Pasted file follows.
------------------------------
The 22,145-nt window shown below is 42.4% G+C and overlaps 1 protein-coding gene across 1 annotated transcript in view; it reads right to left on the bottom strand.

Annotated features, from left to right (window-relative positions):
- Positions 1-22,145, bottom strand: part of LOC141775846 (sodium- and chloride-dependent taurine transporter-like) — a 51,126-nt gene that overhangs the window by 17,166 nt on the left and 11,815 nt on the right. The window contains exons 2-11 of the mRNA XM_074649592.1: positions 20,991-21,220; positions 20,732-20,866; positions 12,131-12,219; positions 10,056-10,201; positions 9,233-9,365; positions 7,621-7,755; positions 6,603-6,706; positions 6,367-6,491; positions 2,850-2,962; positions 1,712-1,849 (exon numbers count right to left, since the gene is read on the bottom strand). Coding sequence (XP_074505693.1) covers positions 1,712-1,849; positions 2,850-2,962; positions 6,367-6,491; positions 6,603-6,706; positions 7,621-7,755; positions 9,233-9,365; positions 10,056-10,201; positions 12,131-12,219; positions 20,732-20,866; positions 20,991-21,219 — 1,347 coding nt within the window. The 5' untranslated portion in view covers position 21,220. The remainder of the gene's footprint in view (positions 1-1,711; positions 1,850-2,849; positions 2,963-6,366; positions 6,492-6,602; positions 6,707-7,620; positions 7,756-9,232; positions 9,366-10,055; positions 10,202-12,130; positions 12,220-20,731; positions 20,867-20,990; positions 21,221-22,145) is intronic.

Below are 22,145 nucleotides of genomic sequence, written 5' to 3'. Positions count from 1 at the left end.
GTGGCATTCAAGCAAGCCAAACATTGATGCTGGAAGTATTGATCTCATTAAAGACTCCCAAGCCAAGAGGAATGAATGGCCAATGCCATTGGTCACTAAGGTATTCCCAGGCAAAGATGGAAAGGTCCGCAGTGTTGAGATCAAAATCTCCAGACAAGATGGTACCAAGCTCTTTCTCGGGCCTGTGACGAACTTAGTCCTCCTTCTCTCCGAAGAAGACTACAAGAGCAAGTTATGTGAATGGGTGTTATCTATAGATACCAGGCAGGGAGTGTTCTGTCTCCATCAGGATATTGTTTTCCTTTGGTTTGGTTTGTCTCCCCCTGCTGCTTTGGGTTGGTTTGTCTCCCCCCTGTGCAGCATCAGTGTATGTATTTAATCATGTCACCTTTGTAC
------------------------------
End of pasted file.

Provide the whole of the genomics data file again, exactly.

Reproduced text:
The 22,145-nt window shown below is 42.4% G+C and overlaps 1 protein-coding gene across 1 annotated transcript in view; it reads right to left on the bottom strand.

Annotated features, from left to right (window-relative positions):
- Positions 1-22,145, bottom strand: part of LOC141775846 (sodium- and chloride-dependent taurine transporter-like) — a 51,126-nt gene that overhangs the window by 17,166 nt on the left and 11,815 nt on the right. The window contains exons 2-11 of the mRNA XM_074649592.1: positions 20,991-21,220; positions 20,732-20,866; positions 12,131-12,219; positions 10,056-10,201; positions 9,233-9,365; positions 7,621-7,755; positions 6,603-6,706; positions 6,367-6,491; positions 2,850-2,962; positions 1,712-1,849 (exon numbers count right to left, since the gene is read on the bottom strand). Coding sequence (XP_074505693.1) covers positions 1,712-1,849; positions 2,850-2,962; positions 6,367-6,491; positions 6,603-6,706; positions 7,621-7,755; positions 9,233-9,365; positions 10,056-10,201; positions 12,131-12,219; positions 20,732-20,866; positions 20,991-21,219 — 1,347 coding nt within the window. The 5' untranslated portion in view covers position 21,220. The remainder of the gene's footprint in view (positions 1-1,711; positions 1,850-2,849; positions 2,963-6,366; positions 6,492-6,602; positions 6,707-7,620; positions 7,756-9,232; positions 9,366-10,055; positions 10,202-12,130; positions 12,220-20,731; positions 20,867-20,990; positions 21,221-22,145) is intronic.

Below are 22,145 nucleotides of genomic sequence, written 5' to 3'. Positions count from 1 at the left end.
GTGGCATTCAAGCAAGCCAAACATTGATGCTGGAAGTATTGATCTCATTAAAGACTCCCAAGCCAAGAGGAATGAATGGCCAATGCCATTGGTCACTAAGGTATTCCCAGGCAAAGATGGAAAGGTCCGCAGTGTTGAGATCAAAATCTCCAGACAAGATGGTACCAAGCTCTTTCTCGGGCCTGTGACGAACTTAGTCCTCCTTCTCTCCGAAGAAGACTACAAGAGCAAGTTATGTGAATGGGTGTTATCTATAGATACCAGGCAGGGAGTGTTCTGTCTCCATCAGGATATTGTTTTCCTTTGGTTTGGTTTGTCTCCCCCTGCTGCTTTGGGTTGGTTTGTCTCCCCCCTGTGCAGCATCAGTGTATGTATTTAATCATGTCACCTTTGTAC